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Dean’s blog: Know where we’ve been

Mark Monson

Some say, to know where you are going, you must appreciate where you’ve been. As we finalize our strategic plan to take Mason Science forward for the next five years, I think it is helpful to also understand and appreciate our college’s history, as shared by someone who lived it.

This spring 2023, we were fortunate to have Mark Monson, the College’s most recent Distinguished Alumni award winner, speak as keynote at our Degree Celebration. Mark leveraged the biology undergraduate degree he received from Mason fifty years ago as the foundation for an illustrious career in public health and administration and is the embodiment of Patriot Pride that we encourage our graduates to cultivate.

An extremely committed active Mason alumnus, he currently serves as President of our college’s alumni chapter and generously shares his time, talent, and financial support. Over the years, Mark has attended college outreach events and established endowments including a scholarship for biology majors; a scholarship for visual arts majors in honor of his late wife Nancy; and an endowment supporting the athletic academic support center. He is the first of eight in his extended family who are Mason alumni, including his brother and his first wife, his two children and their spouses, and his stepdaughter. Now that’s a family who knows to wear green and gold on Fridays!

I’ve included some excerpts from his speech as I thought you might find it interesting to see Mason Science from his point of view.

“Fifty years ago, I was sitting where you are now, getting ready to graduate from Mason with a BS in biology and contemplating my future. As y’all get ready to move to the next chapters of your life stories, I thought it would be helpful to try to put today in some perspective. To do that, let me take you back to when George Mason, and I, were still very young.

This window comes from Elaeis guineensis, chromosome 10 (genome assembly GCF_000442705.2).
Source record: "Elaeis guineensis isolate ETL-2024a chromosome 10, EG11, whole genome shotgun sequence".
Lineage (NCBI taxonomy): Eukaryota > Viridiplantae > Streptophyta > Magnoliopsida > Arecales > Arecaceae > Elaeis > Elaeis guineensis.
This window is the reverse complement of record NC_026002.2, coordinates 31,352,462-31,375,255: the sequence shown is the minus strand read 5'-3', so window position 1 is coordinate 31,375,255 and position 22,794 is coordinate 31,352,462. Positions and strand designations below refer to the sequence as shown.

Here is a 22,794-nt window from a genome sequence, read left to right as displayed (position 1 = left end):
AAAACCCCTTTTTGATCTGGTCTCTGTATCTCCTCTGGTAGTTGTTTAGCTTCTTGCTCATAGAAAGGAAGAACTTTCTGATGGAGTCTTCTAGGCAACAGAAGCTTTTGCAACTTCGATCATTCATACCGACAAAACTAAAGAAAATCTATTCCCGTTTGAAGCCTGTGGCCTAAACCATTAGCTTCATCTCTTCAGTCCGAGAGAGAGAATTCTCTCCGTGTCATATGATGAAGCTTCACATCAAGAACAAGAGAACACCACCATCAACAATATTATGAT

When I started at Mason in 1969, the campus consisted of 6 buildings – the North, South, East, and West buildings (around the original quad), the library (just the 2-story part), and the lecture hall. The rest of campus – everything, and I do mean everything – was all woods.

The total student body was about 1,500 students and there were no dorms; everyone commuted.

What is now the Field House and the playing fields was an abandoned farm. There were no SciTech or Arlington campuses. No Potomac Science Center. Mason’s campus in South Korea hadn’t even been thought of yet. We didn’t even have a place for our basketball team to play. Until the PE building was built in 1972, we had to play our home basketball games at local high school gyms.

George Mason College was a tiny, 6-building campus in a clearing carved out of several hundred acres of woods here in Fairfax.

The only way to get onto campus was from University Drive. Both Braddock Road and Ox Road (Route 123) were 2 lanes – not much more than country roads. In fact, there was no traffic light at the intersection of Braddock and 123 my freshman year. Just a stop sign. Neither Braddock Road nor 123 had an entrance to campus. Nor was there one from Roberts Road. The only entrance was off University Drive, and it led to the one and only parking lot on campus, located in the area where Merten Hall is now.

In those days, Mason had only 5 undergraduate science degrees: A BA and BS in Biology, and BAs in Chemistry, Math, and Physics. That’s it. There were no graduate degrees.

The facilities back then were pretty sparse compared to today. The chemistry classrooms and labs were on the top floor of the South Building (now called Krug Hall) and the biology classrooms and labs were on the ground floor. Math, physics, and our computer link to UVA in Charlottesville were in the West Building.

Today, Mason’s College of Science occupies multiple buildings on all campuses: Fairfax, SciTech, the Potomac Science Center, and on Mason’s South Korea campus, with classroom and laboratory  space for state-of-the-art, cutting-edge research, teaching, and study. Mason Science now has 12 distinct science programs offering 84 different degrees. There are undergraduate degrees in 19 majors and 28 minors; plus 15 masters degrees, 11 PhD degrees, and 11 Graduate Certificates. A tad different than the 5 in my day.

In some respects, being a student 50 years ago was not that much different than it is today…